White House Proposes 56.2 MPG by 2025

Auto industry not happy about proposal, fearing it will make cars unaffordable.

Published: 28-Jun-2011

On Monday the U.S. White House pulled the curtain on an ambitious proposal to update the Corporate Average Fuel Economy (CAFE) standards. Under the plan, automakers would have to bump their average fuel economy from 34.1 mpg by 2016 (currently mandated by law) to 56.2 mpg by 2025 (proposed).

That's an average increase of about 5 percent per year. The proposal applies to the average fleet economy over automakers car, light van (under 10k lb.), light SUV (under 10k lb.), and light truck lineups. One thing's for sure -- neither environmentalists nor the automakers seem entirely satisfied with the proposal, for different reasons.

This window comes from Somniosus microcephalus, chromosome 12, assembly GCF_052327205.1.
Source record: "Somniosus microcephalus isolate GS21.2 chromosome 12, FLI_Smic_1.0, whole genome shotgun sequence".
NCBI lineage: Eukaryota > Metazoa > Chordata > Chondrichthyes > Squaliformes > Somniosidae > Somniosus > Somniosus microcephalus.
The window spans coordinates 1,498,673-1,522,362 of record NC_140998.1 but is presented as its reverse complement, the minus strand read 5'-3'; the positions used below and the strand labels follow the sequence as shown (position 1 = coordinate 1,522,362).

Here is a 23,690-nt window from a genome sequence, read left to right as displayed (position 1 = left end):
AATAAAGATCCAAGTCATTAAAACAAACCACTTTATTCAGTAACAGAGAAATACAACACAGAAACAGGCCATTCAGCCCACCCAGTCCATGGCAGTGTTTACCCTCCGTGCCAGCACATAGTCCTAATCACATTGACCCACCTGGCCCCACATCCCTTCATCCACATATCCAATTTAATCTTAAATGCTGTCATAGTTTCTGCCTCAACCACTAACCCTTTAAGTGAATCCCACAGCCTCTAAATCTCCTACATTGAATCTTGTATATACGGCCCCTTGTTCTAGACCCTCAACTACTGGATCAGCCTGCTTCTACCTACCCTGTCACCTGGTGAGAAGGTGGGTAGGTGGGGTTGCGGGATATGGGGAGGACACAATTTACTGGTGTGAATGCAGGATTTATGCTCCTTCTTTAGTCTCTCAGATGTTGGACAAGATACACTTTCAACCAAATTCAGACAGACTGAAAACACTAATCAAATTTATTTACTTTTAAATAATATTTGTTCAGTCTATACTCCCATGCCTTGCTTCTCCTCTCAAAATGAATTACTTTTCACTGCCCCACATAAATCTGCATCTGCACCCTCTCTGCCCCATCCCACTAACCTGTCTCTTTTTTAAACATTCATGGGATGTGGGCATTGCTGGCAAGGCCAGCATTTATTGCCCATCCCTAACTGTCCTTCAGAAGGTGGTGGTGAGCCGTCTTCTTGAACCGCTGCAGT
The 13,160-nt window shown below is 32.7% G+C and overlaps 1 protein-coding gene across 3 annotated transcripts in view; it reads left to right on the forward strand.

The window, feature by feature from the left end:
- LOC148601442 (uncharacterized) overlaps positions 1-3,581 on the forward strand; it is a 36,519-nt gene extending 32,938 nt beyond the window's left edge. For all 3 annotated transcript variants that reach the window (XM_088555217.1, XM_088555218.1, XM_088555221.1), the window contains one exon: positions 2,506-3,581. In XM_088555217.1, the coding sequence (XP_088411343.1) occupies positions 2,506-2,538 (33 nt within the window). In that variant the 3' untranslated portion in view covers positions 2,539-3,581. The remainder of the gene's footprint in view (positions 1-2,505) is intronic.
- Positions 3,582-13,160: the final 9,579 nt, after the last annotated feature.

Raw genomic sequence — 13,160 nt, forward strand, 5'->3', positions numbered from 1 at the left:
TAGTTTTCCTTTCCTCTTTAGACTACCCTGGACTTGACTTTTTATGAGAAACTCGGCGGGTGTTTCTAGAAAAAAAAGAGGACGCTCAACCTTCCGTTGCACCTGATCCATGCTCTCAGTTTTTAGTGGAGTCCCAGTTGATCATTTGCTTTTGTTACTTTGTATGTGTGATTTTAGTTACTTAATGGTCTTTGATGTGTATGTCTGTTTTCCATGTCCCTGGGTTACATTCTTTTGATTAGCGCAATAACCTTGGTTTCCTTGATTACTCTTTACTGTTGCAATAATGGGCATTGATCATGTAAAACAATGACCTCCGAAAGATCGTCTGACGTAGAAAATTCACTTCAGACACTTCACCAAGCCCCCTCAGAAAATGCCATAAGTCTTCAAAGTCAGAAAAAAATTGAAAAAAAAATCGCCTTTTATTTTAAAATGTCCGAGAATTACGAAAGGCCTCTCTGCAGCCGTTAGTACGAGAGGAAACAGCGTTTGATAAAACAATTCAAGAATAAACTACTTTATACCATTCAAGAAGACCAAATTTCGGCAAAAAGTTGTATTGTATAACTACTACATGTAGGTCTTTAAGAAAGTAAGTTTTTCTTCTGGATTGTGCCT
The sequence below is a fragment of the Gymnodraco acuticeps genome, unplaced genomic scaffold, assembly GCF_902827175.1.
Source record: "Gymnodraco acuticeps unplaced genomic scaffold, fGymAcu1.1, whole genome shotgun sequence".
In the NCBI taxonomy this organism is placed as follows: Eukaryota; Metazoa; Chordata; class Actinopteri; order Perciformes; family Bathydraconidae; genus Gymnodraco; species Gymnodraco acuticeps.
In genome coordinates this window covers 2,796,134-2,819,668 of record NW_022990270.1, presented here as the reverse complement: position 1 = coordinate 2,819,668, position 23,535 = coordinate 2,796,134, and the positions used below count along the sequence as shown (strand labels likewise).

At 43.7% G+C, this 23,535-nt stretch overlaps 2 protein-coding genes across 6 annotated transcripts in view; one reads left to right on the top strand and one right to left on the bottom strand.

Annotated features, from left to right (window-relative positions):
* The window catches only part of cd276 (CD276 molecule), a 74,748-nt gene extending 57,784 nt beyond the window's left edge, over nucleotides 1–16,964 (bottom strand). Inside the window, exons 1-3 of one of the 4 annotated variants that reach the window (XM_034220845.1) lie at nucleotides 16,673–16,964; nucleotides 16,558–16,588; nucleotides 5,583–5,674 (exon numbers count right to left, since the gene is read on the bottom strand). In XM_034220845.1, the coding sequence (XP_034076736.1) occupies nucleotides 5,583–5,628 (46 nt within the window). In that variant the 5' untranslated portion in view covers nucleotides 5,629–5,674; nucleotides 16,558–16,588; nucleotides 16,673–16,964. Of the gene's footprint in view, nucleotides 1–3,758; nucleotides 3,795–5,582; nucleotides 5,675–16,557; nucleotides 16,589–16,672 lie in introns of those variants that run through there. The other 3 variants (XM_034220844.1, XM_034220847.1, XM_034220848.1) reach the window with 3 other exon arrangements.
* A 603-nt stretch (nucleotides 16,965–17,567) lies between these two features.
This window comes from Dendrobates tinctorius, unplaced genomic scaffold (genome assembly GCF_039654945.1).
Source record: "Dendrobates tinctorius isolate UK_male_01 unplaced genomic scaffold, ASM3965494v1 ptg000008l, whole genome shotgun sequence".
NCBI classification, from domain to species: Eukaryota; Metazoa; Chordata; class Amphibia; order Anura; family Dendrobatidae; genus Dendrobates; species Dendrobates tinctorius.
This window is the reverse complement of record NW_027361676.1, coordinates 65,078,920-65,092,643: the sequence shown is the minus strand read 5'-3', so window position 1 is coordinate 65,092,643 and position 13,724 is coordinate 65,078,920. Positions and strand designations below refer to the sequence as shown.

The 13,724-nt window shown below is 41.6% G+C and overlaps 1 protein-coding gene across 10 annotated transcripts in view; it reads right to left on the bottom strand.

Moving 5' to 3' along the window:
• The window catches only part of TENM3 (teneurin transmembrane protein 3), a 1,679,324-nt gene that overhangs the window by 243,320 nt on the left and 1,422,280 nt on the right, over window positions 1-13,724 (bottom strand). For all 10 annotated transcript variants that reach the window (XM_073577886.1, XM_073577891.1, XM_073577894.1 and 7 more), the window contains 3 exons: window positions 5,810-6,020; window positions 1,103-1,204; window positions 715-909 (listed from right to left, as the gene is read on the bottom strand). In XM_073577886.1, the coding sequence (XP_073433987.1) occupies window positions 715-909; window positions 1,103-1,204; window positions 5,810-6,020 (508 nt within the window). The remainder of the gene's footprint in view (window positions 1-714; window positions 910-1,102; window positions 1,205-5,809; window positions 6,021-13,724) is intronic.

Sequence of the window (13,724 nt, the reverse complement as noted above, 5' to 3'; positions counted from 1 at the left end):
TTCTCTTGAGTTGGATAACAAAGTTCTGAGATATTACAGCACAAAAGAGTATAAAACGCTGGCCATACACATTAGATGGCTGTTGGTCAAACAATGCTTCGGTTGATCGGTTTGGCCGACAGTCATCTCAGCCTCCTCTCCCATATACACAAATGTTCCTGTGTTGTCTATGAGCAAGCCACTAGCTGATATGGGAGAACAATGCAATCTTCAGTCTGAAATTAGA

I. What the White House Wants


Azure Dynamics Transit Connect top third position after Nissan LEAF.

Mitsubishi i-MiEV ranks number one at top of EPA fuel economy rating at 105 mpge.

2012 Kia Optima Hybrid

US makers of mid-size, high MPG cars are working overtime to meet demand, reports the Chrisitan Science Monitor.


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